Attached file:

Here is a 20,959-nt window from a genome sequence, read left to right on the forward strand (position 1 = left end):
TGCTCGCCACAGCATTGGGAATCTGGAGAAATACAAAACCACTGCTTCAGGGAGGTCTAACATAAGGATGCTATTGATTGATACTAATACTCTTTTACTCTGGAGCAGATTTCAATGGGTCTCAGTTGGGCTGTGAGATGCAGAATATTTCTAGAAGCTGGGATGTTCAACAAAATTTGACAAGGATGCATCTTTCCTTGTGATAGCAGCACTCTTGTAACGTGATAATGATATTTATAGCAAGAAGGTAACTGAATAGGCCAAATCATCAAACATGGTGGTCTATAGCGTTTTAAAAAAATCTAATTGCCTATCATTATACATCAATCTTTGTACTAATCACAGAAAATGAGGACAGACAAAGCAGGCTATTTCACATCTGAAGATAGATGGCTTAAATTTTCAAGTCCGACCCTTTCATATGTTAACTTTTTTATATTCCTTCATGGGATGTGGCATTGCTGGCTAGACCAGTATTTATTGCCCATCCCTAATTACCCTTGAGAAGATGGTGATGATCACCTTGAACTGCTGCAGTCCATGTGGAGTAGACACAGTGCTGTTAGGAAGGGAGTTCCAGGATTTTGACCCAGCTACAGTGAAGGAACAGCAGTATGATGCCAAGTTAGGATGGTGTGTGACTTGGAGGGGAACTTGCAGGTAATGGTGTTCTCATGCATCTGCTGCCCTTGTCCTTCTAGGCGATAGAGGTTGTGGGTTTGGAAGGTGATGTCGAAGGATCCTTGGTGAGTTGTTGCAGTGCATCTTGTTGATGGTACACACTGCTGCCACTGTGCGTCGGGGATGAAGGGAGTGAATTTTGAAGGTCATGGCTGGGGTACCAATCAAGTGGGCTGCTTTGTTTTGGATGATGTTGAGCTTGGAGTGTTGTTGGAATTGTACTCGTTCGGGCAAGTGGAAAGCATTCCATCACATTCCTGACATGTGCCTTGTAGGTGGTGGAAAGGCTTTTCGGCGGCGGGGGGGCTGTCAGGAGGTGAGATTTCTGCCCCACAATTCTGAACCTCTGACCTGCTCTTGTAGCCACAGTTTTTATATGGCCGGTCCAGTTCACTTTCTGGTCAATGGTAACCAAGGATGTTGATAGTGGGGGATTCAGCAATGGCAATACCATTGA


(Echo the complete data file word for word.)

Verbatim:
Here is a 20,959-nt window from a genome sequence, read left to right on the forward strand (position 1 = left end):
TGCTCGCCACAGCATTGGGAATCTGGAGAAATACAAAACCACTGCTTCAGGGAGGTCTAACATAAGGATGCTATTGATTGATACTAATACTCTTTTACTCTGGAGCAGATTTCAATGGGTCTCAGTTGGGCTGTGAGATGCAGAATATTTCTAGAAGCTGGGATGTTCAACAAAATTTGACAAGGATGCATCTTTCCTTGTGATAGCAGCACTCTTGTAACGTGATAATGATATTTATAGCAAGAAGGTAACTGAATAGGCCAAATCATCAAACATGGTGGTCTATAGCGTTTTAAAAAAATCTAATTGCCTATCATTATACATCAATCTTTGTACTAATCACAGAAAATGAGGACAGACAAAGCAGGCTATTTCACATCTGAAGATAGATGGCTTAAATTTTCAAGTCCGACCCTTTCATATGTTAACTTTTTTATATTCCTTCATGGGATGTGGCATTGCTGGCTAGACCAGTATTTATTGCCCATCCCTAATTACCCTTGAGAAGATGGTGATGATCACCTTGAACTGCTGCAGTCCATGTGGAGTAGACACAGTGCTGTTAGGAAGGGAGTTCCAGGATTTTGACCCAGCTACAGTGAAGGAACAGCAGTATGATGCCAAGTTAGGATGGTGTGTGACTTGGAGGGGAACTTGCAGGTAATGGTGTTCTCATGCATCTGCTGCCCTTGTCCTTCTAGGCGATAGAGGTTGTGGGTTTGGAAGGTGATGTCGAAGGATCCTTGGTGAGTTGTTGCAGTGCATCTTGTTGATGGTACACACTGCTGCCACTGTGCGTCGGGGATGAAGGGAGTGAATTTTGAAGGTCATGGCTGGGGTACCAATCAAGTGGGCTGCTTTGTTTTGGATGATGTTGAGCTTGGAGTGTTGTTGGAATTGTACTCGTTCGGGCAAGTGGAAAGCATTCCATCACATTCCTGACATGTGCCTTGTAGGTGGTGGAAAGGCTTTTCGGCGGCGGGGGGGCTGTCAGGAGGTGAGATTTCTGCCCCACAATTCTGAACCTCTGACCTGCTCTTGTAGCCACAGTTTTTATATGGCCGGTCCAGTTCACTTTCTGGTCAATGGTAACCAAGGATGTTGATAGTGGGGGATTCAGCAATGGCAATACCATTGA